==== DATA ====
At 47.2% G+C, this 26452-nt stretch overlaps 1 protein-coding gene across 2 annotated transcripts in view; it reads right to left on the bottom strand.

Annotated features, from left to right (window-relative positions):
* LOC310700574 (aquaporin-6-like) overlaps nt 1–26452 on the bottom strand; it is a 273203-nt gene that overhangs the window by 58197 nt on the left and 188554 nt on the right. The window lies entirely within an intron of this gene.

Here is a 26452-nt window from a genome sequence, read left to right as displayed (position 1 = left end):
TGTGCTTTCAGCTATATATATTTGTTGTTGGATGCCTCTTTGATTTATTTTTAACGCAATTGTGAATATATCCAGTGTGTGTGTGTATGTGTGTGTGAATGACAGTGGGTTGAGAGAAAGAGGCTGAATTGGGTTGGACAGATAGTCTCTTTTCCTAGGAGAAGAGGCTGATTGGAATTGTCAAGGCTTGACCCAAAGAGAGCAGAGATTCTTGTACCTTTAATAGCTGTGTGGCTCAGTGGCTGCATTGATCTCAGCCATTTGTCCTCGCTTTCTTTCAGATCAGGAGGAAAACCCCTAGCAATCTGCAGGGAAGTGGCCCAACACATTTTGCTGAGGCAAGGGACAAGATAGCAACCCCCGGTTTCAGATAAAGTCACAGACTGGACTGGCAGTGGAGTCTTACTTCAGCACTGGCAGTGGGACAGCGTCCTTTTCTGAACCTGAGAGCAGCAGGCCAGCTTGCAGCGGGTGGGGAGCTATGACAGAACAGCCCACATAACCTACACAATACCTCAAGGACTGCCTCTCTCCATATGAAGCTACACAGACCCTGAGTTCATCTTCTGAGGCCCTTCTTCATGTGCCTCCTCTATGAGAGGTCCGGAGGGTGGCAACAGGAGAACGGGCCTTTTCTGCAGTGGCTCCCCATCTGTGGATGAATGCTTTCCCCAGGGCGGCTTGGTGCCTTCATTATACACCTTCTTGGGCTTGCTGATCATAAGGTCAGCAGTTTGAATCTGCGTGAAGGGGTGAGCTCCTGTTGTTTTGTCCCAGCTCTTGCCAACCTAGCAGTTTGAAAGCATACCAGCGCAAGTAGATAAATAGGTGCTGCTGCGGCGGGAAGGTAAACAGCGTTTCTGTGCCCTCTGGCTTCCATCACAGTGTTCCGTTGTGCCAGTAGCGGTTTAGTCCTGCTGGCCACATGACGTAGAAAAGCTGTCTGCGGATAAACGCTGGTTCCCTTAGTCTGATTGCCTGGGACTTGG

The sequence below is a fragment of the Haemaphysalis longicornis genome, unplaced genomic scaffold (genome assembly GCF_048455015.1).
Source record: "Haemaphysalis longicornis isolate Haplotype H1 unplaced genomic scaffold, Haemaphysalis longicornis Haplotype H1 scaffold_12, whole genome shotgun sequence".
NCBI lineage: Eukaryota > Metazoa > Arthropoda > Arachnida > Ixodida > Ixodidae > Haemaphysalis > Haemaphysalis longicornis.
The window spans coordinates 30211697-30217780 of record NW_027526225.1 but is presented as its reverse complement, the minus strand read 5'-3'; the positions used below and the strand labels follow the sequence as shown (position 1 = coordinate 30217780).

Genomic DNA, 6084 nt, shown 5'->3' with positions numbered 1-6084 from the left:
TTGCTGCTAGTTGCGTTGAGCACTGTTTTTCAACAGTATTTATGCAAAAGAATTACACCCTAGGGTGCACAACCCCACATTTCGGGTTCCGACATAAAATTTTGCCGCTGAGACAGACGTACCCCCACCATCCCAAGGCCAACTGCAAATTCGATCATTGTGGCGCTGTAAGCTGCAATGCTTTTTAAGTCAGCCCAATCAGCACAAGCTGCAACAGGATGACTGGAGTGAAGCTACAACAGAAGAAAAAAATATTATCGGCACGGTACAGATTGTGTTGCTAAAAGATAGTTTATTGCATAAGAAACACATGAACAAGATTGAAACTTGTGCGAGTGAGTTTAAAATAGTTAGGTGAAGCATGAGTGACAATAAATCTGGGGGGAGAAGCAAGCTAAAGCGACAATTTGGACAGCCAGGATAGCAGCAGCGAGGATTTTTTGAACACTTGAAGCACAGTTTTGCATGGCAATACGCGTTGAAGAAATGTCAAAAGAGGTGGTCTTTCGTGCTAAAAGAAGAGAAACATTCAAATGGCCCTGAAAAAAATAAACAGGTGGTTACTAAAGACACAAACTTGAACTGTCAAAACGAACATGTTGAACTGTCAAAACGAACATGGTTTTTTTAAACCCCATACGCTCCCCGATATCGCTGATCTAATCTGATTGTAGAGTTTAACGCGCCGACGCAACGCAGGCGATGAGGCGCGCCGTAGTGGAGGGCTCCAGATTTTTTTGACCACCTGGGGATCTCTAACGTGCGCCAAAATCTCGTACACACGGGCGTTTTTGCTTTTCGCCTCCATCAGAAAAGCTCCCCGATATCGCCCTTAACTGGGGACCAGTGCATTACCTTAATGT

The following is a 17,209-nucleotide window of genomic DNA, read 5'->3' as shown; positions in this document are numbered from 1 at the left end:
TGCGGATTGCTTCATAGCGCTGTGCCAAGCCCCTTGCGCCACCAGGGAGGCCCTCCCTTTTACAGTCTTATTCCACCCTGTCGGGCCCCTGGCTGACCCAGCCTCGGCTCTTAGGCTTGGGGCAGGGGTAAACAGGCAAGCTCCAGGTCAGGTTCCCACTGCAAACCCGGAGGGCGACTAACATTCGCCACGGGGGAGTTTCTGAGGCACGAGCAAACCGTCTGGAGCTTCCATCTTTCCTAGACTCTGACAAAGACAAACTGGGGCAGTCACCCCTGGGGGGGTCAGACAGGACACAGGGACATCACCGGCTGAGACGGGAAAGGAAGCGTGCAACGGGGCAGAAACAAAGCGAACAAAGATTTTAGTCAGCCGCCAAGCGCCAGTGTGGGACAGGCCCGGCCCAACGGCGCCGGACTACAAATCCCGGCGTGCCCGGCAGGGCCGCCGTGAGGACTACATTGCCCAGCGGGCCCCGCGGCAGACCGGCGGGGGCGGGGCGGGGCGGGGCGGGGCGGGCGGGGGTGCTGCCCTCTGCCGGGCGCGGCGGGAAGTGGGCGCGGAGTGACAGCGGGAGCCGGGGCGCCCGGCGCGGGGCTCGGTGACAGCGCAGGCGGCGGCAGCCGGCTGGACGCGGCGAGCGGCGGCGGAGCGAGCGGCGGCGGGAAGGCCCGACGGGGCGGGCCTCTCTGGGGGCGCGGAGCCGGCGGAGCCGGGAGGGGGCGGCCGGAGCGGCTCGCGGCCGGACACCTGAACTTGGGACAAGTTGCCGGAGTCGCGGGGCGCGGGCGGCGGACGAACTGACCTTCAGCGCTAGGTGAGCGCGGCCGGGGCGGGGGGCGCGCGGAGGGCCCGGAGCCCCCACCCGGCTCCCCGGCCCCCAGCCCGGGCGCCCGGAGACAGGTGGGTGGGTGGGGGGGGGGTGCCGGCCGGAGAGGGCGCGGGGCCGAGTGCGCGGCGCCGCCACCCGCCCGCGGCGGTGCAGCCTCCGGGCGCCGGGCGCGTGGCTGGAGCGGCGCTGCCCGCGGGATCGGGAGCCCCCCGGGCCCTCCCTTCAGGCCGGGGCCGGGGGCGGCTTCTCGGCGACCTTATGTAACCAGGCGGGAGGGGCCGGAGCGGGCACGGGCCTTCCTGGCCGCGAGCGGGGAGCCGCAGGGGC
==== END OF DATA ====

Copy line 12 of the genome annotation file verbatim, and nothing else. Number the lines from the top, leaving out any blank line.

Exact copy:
The following is a 17,209-nucleotide window of genomic DNA, read 5'->3' as shown; positions in this document are numbered from 1 at the left end: